HISTORY OF THE GRAND CANYON
TIMELINE OF KEY EVENTS
|1893||The Grand Canyon receives its first
federal protection as a National Forest and Game Preserve via a proclamation
by President Benjamin Harrison.
|1908||President Theodore Roosevelt issues a proclamation
creating Grand Canyon National Monument, the precursor of Grand Canyon National
|1916||Congress creates the National Park Service.
|1919||Congress establishes Grand Canyon National Park.
|1938||Professionally-outfitted river trips begin on
the Colorado River within Grand Canyon National Park.
|1953||Regularly scheduled motorized river trips begin
in the Grand Canyon.
|1964||Congress enacts the Wilderness Act, which requires
a survey of all federal lands, including Grand Canyon National Park, to
identify areas to be recommended by the President for possible designation
as wilderness by Congress.
|1971||The Secretary of the Interior forwards to the
President a proposed Grand Canyon wilderness recommendation that, due to
the historic use of motorized watercraft, does not include the Colorado
River. The NPS states that it plans to continue such motorized use.
|1972||President Richard Nixon submits his official Grand
Canyon wilderness recommendation to Congress. Mirroring the NPS proposal,
roughly 500,000 acres of the park’s backcountry, but not the Colorado
River corridor, are included.
|1973||The National Park Service publishes a final environmental
impact statement for a newly proposed Grand Canyon wilderness classification.
This document states that, “the Colorado River was excluded, for the
present, due to usage of motors on float trips. Use of motors on the river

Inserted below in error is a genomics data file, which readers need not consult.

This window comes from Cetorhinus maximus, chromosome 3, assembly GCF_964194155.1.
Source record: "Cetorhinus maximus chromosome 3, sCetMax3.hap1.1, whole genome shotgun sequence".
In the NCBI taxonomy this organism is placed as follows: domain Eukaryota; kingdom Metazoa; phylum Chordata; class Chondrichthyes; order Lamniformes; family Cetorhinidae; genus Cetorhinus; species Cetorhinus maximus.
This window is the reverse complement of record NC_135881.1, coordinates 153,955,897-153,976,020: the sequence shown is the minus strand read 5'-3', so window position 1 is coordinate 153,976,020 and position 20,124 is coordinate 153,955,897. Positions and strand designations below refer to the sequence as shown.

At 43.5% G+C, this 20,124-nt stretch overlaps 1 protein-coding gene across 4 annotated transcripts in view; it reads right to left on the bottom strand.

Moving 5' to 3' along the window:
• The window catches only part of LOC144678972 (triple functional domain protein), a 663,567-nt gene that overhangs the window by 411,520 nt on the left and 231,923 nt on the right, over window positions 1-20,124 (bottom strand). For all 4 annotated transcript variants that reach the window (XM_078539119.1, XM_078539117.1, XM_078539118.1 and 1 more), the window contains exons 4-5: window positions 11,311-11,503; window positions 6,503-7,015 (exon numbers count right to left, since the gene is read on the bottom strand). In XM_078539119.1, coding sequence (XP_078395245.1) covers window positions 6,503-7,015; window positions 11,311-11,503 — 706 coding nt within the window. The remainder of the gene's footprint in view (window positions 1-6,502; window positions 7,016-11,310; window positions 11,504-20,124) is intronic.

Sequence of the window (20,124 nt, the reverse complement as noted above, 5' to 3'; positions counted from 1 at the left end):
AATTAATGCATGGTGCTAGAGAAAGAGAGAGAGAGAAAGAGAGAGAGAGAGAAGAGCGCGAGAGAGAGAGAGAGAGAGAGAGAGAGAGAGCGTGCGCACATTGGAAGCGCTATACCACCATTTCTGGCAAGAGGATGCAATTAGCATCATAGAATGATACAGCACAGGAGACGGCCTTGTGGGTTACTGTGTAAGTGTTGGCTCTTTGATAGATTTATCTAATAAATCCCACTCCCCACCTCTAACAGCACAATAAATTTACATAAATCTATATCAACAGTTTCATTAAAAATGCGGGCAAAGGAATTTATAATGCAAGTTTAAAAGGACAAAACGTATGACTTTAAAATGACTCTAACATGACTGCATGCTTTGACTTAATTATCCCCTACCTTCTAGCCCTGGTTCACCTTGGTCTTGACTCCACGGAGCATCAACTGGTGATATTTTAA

will be phased-out by the end of the 1976 season.”
|1975||Congress enacts the Grand Canyon Enlargement Act,
doubling the size of the park to 1.2 million acres. In considering this
legislation, Congress specifically rejects designating any lands within
the park as wilderness at this time. Instead, this legislation establishes
a new two-year deadline for the Secretary of the Interior to deliver to
the President a wilderness recommendation for the enlarged areas of the
|1977||Before the completion of the river planning process,
the NPS Director signs a final wilderness recommendation for Grand Canyon
National Park that identifies 980,088 acres of the park as suitable for
designation as wilderness, and 131,814 acres, including the Colorado River
corridor, as suitable for designation by Congress as “potential”
wilderness. This recommendation is not transmitted to the Secretary, but
is held in abeyance pending the completion of the initial Colorado River
|1979||The NPS releases the Colorado River Management
Plan draft environmental impact statement, announcing its intent to phase-out
motorized use on the Colorado River over a five-year period. Substantial
|1980||The NPS submits to the Assistant Secretary for
Fish, Wildlife, and Parks a revised final Grand Canyon wilderness recommendation,
classifying 980,000 million acres of the park as “recommended wilderness”
and 132,000 acres, including the Colorado River corridor, as “potential
wilderness,” which presumes the eventual elimination of motorized
|1980||Congress adopts an amendment offered by Senator
Orrin Hatch (R-UT) to the FY’81 Interior appropriations bill that
states: “None of the funds appropriated in this Act shall be used
for the implementation of any management plan for the Colorado River within
Grand Canyon National Park which reduces the number of user days or passenger-launches
for commercial motorized watercraft excursions, for the preferred use period
from all current launch points below that which was available for the same
period of use in the calendar year 1978.”
|1981||The NPS sets aside its 1979 river management proposal
to ban motorized use on the river, and instead implements a revised Colorado